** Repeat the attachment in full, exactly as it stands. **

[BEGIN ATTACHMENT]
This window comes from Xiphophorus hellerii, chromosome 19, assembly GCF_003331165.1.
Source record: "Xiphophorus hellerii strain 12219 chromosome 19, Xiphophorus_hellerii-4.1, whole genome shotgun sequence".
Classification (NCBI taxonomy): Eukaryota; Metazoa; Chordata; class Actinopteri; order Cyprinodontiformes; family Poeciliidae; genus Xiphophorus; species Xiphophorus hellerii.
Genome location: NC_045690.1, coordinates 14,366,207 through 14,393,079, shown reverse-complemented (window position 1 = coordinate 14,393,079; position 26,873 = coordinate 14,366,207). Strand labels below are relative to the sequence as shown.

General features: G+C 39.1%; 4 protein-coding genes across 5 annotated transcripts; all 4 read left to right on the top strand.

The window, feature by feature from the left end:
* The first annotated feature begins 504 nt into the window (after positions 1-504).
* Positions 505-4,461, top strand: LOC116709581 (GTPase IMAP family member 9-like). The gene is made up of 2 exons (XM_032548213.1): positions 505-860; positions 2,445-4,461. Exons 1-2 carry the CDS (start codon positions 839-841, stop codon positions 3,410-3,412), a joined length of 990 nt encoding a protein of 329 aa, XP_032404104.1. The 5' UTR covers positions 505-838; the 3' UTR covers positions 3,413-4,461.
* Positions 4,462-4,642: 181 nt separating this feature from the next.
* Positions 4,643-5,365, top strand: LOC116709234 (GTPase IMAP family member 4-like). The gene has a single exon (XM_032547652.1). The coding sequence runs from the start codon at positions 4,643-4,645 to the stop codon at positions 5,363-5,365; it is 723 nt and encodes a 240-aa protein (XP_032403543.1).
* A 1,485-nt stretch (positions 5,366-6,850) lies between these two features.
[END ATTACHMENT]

This window comes from Xiphophorus hellerii, chromosome 19, assembly GCF_003331165.1.
Source record: "Xiphophorus hellerii strain 12219 chromosome 19, Xiphophorus_hellerii-4.1, whole genome shotgun sequence".
Classification (NCBI taxonomy): Eukaryota; Metazoa; Chordata; class Actinopteri; order Cyprinodontiformes; family Poeciliidae; genus Xiphophorus; species Xiphophorus hellerii.
Genome location: NC_045690.1, coordinates 14,366,207 through 14,393,079, shown reverse-complemented (window position 1 = coordinate 14,393,079; position 26,873 = coordinate 14,366,207). Strand labels below are relative to the sequence as shown.

General features: G+C 39.1%; 4 protein-coding genes across 5 annotated transcripts; all 4 read left to right on the top strand.

The window, feature by feature from the left end:
* The first annotated feature begins 504 nt into the window (after positions 1-504).
* Positions 505-4,461, top strand: LOC116709581 (GTPase IMAP family member 9-like). The gene is made up of 2 exons (XM_032548213.1): positions 505-860; positions 2,445-4,461. Exons 1-2 carry the CDS (start codon positions 839-841, stop codon positions 3,410-3,412), a joined length of 990 nt encoding a protein of 329 aa, XP_032404104.1. The 5' UTR covers positions 505-838; the 3' UTR covers positions 3,413-4,461.
* Positions 4,462-4,642: 181 nt separating this feature from the next.
* Positions 4,643-5,365, top strand: LOC116709234 (GTPase IMAP family member 4-like). The gene has a single exon (XM_032547652.1). The coding sequence runs from the start codon at positions 4,643-4,645 to the stop codon at positions 5,363-5,365; it is 723 nt and encodes a 240-aa protein (XP_032403543.1).
* A 1,485-nt stretch (positions 5,366-6,850) lies between these two features.